When Ngaio treats you, more often than not it involves acupuncture. Many clients are recommended to or opt to take herbs concurrently. Herbs are usually taken twice daily. They come in pill/capsule form or in granules that dissolve in boiling water, which makes them convenient to take. Having herbs as well as acupuncture intensifies and speeds up the healing process. No endangered species or products procured cruelly are used in these herbal preparations. Granulated herbal formulas can be tailored to you and your symptoms making them more targeted and specific than would for example, pills/capsules.
Moxibustion, cupping and occasionally Bush Flower Essences may form part of an individual’s therapy.
Educational advice is offered regarding diet and lifestyle, where appropriate. This is to empower you with the means to take greater control of your health.
Only sterile, pre-packaged single-use disposable needles are used.
Even people who are scared of needles usually find acupuncture relaxing & they nearly always choose to return for further treatment because it feels good. You have to experience it to believe it..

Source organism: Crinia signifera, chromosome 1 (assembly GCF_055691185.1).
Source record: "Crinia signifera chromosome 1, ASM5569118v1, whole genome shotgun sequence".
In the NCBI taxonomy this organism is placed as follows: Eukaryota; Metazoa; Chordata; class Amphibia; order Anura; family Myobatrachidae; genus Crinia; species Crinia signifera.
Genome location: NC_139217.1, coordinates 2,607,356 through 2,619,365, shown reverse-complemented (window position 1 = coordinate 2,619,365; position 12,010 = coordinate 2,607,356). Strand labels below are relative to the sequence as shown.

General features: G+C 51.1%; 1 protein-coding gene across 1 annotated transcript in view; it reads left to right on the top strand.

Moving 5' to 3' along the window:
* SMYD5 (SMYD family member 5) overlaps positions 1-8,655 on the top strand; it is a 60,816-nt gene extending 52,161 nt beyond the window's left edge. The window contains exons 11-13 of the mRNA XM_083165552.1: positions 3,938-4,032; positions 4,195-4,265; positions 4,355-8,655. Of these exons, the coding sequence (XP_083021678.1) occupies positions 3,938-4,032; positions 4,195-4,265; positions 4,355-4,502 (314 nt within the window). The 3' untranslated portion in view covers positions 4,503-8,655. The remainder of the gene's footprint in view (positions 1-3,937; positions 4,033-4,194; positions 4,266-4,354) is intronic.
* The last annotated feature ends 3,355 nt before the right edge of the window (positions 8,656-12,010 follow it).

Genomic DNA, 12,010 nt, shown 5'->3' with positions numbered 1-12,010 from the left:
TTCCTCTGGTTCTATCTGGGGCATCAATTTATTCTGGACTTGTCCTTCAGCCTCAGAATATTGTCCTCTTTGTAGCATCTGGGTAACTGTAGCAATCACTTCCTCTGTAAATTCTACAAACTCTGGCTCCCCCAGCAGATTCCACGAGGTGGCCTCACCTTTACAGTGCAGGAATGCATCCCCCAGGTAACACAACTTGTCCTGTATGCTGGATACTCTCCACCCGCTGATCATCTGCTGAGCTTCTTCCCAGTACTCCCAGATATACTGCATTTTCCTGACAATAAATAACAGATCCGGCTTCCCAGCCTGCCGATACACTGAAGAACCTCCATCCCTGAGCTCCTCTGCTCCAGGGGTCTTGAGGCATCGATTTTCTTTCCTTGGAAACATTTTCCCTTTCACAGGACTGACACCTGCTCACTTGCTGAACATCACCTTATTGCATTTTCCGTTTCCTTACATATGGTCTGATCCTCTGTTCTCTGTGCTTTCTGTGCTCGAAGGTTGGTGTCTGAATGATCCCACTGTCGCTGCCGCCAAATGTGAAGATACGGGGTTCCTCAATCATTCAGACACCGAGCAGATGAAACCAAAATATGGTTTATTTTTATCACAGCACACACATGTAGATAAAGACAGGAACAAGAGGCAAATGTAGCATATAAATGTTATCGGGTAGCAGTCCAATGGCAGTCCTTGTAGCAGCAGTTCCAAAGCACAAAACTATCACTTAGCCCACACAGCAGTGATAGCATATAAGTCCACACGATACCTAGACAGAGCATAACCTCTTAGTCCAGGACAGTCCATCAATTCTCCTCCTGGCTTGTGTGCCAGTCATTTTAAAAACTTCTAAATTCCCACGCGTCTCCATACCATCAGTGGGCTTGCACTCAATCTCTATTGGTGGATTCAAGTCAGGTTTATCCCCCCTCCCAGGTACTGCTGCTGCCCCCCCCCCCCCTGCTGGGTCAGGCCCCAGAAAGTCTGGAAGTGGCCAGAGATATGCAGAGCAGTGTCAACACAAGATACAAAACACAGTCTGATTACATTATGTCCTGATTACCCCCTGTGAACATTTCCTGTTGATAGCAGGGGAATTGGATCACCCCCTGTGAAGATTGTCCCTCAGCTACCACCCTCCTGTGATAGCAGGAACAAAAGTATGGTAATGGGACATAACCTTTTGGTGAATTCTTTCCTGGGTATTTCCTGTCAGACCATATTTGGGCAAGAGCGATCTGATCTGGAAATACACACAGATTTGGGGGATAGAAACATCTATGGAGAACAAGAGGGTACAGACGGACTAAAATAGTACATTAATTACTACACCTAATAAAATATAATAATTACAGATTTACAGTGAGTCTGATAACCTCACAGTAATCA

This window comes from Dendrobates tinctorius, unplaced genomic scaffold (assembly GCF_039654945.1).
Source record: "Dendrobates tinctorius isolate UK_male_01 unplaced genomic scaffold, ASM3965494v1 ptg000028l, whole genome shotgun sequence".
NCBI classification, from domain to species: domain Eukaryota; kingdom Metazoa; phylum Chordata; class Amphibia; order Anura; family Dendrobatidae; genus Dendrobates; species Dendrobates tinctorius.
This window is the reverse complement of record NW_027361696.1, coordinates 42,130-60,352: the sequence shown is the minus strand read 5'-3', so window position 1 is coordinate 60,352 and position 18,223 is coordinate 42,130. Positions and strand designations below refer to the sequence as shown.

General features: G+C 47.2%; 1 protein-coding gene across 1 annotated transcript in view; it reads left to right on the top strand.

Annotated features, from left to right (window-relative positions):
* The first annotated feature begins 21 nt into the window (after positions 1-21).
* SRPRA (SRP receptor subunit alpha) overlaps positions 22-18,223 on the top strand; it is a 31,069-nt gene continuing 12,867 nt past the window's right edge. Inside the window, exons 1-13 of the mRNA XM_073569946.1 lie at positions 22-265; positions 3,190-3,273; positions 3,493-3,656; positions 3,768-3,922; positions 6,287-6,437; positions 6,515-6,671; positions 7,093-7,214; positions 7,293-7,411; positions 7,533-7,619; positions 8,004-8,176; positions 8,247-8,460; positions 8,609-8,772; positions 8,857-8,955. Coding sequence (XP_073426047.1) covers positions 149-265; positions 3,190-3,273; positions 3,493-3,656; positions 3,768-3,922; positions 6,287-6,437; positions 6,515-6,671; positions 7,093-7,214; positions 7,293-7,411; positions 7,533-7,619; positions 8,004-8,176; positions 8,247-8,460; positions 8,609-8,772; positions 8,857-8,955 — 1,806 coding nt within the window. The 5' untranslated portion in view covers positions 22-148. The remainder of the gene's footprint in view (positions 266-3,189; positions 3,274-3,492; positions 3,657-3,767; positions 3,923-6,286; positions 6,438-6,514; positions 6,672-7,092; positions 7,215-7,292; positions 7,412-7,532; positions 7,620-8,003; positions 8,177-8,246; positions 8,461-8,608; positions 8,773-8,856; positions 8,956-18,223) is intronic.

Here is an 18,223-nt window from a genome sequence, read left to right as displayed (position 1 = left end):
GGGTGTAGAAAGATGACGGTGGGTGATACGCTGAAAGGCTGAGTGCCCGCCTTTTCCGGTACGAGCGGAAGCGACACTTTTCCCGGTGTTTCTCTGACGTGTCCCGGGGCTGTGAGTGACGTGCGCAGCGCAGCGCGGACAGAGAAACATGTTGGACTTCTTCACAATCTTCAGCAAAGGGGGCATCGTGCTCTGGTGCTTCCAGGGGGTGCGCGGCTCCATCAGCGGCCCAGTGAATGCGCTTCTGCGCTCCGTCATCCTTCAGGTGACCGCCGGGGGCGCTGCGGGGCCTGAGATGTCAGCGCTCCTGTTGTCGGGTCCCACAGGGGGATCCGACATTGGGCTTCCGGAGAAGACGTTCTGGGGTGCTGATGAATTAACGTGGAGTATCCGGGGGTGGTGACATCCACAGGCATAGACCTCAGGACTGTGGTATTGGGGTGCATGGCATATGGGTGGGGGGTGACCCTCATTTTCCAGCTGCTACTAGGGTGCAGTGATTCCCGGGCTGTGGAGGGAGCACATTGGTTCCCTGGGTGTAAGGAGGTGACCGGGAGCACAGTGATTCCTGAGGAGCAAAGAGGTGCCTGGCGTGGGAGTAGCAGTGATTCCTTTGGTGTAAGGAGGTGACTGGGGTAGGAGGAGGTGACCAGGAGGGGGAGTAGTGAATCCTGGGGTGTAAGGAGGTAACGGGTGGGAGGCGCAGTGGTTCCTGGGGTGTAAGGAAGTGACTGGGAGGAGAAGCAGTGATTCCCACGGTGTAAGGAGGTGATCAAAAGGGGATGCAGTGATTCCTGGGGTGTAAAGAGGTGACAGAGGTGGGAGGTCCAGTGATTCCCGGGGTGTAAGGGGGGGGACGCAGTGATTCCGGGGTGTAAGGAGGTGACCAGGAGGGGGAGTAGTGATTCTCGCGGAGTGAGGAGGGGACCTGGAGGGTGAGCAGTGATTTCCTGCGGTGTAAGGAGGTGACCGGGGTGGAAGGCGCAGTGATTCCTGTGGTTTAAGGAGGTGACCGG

How you can participate in your acupuncture treatment
Most of us need to adjust our lifestyle even in some small way to bring our health back into line.
Often the changes may be dietary or to do with how we work, rest, exercise or play. Self-honesty is required here – to get well, we must participate in our healing and take responsibility if we don’t.
Practitioners need your support and participation in making miracles happen.
There is a fantastic book that you might like to read. It is written for lay people and starts from the beginning, explaining this complex information in simple terms. It teaches both the science and the art of Chinese medicine. I totally recommend it, it is very easy to read and informative, particularly helpful if you are currently undergoing treatment and wanting to develop a better understanding of this awe-inspiring modality.
The book is called: ‘Chinese Medicine. The Web that has no Weaver’ by Ted Kaptchuk.